Infusion Of Inmates Will Keep County-Owned Detention Center Open

A privately-run, but county-owned Central Texas detention center whose operator is pulling out at the end of the month will remain open, thanks to an infusion of hundreds of federal inmates.

Limestone County Detention Center (CEC photo/file)

GROESBECK (May 8, 2013)—The privately-run, but county-owned Limestone County Detention Center has a new lease on a life after an old agreement was discovered that will keep the facility at least half full.

In late March more than 200 employees received letters from the company that runs the facility advising they could be without jobs come May 31.

The 1,000-bed detention center is operated by Community Education Centers or CEC, whose contract with the federal government to house inmates ends on May 31 because of automatic budget cuts.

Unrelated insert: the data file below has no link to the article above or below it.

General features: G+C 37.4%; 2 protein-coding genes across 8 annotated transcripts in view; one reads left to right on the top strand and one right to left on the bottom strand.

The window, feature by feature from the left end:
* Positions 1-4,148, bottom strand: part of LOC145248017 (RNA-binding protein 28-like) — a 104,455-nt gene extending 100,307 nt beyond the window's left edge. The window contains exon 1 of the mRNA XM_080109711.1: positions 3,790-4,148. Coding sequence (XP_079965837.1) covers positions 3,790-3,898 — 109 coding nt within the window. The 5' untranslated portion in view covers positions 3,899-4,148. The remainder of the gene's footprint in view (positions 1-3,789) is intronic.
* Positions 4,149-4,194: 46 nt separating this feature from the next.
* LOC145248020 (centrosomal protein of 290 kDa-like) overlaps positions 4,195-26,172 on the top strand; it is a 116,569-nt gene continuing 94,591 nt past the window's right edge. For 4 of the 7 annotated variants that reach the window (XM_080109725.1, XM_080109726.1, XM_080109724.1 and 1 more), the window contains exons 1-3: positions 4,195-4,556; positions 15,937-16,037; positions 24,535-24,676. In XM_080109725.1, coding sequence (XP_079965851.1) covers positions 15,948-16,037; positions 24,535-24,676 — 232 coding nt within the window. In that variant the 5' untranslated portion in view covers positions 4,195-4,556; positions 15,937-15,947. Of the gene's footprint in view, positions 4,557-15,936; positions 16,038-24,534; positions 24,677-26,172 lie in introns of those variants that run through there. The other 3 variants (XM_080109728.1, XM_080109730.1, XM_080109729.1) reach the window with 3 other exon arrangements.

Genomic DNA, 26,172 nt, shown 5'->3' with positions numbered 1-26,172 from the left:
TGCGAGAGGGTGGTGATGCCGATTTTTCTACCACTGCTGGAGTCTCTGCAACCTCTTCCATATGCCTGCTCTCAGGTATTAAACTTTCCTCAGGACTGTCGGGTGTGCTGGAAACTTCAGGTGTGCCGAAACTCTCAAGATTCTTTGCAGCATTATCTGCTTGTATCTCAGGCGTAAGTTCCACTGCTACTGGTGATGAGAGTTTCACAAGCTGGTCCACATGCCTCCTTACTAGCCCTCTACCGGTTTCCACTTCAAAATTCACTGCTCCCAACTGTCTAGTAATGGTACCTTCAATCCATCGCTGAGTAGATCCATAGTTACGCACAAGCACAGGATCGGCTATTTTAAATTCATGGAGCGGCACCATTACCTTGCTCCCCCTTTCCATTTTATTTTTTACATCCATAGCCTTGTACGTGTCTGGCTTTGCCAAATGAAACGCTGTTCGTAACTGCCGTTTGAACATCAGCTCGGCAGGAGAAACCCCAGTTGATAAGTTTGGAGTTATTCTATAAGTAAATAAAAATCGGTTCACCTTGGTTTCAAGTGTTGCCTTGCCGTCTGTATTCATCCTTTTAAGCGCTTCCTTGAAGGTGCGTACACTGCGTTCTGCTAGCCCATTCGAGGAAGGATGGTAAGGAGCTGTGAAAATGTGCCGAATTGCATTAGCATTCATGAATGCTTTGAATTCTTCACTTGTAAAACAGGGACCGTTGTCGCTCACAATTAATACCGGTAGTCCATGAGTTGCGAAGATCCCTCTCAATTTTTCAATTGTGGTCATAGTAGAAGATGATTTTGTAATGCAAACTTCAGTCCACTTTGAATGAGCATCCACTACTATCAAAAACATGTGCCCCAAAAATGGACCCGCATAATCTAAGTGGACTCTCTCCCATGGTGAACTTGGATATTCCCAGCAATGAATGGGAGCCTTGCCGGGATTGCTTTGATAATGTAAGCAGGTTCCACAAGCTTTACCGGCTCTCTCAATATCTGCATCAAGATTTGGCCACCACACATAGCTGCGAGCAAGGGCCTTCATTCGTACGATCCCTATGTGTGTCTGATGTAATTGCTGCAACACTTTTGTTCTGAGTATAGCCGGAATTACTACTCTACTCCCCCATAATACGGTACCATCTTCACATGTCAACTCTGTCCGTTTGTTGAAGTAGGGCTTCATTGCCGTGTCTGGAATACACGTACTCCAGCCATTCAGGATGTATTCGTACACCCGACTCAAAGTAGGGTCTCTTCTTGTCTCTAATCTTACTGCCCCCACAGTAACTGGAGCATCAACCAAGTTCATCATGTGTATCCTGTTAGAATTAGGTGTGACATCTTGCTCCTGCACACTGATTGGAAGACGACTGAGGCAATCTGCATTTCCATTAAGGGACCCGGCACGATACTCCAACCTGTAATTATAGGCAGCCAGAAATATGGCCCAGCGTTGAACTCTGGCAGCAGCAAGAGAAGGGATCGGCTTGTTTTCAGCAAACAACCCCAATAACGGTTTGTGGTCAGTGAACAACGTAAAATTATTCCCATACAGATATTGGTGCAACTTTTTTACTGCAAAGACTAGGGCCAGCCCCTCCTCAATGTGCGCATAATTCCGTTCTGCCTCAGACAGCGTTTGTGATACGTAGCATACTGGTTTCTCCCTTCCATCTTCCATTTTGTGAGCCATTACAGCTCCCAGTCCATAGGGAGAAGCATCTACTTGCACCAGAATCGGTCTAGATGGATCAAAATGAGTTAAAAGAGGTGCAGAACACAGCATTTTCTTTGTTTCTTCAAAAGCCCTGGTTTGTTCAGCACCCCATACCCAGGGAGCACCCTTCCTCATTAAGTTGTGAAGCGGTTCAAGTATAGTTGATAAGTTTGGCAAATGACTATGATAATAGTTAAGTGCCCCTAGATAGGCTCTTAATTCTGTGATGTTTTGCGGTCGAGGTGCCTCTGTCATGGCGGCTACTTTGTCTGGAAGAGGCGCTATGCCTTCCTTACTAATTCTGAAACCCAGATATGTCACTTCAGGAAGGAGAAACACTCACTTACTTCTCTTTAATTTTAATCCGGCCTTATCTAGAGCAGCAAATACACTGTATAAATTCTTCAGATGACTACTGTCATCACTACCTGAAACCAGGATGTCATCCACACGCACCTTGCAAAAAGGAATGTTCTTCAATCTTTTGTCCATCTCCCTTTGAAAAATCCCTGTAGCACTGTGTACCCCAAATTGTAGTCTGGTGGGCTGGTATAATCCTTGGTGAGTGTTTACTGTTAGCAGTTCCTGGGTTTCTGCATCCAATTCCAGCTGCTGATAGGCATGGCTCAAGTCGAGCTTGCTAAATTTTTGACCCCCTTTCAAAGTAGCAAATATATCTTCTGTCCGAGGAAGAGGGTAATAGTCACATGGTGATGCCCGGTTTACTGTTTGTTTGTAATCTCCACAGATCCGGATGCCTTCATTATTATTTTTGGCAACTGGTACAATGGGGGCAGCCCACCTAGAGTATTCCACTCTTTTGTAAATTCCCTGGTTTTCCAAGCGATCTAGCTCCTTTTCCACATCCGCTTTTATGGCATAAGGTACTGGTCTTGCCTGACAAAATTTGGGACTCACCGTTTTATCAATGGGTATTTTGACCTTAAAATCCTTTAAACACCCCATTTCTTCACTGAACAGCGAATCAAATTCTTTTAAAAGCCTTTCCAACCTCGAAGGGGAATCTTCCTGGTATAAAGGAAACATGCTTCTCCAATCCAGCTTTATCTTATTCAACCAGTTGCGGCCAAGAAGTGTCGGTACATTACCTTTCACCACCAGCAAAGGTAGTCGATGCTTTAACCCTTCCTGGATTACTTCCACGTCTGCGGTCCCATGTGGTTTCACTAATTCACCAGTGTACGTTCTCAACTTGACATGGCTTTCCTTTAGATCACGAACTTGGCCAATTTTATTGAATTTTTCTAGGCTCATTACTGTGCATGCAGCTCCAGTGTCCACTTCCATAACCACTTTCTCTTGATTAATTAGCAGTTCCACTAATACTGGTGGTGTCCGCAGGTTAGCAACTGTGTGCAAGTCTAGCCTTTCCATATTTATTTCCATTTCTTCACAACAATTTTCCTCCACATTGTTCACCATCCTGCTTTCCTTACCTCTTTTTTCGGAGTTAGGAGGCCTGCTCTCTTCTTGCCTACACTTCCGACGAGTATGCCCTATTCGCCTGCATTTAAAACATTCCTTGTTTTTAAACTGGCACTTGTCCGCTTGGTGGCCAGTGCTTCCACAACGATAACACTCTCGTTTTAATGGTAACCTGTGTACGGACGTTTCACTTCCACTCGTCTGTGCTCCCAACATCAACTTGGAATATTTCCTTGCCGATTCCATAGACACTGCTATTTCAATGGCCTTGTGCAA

The loss of the contract could have forced the county to close the prison, but under the old agreement with the U.S. Marshals Service, county officials were able to arrange for the transfer of nearly 500 Immigration and Customs Enforcement inmates to the facility.

The county now must find a replacement for CEC.

“We just need somebody to come in, run the facility and there's money to be made from it for them so we will find an operator,” County Judge Daniel Burkeen said Wednesday.

Limestone County has operated the prison in the past, but Burkeen said earlier this spring he doesn’t think it could maintain current job levels or pay rates if it were to take over operations again.


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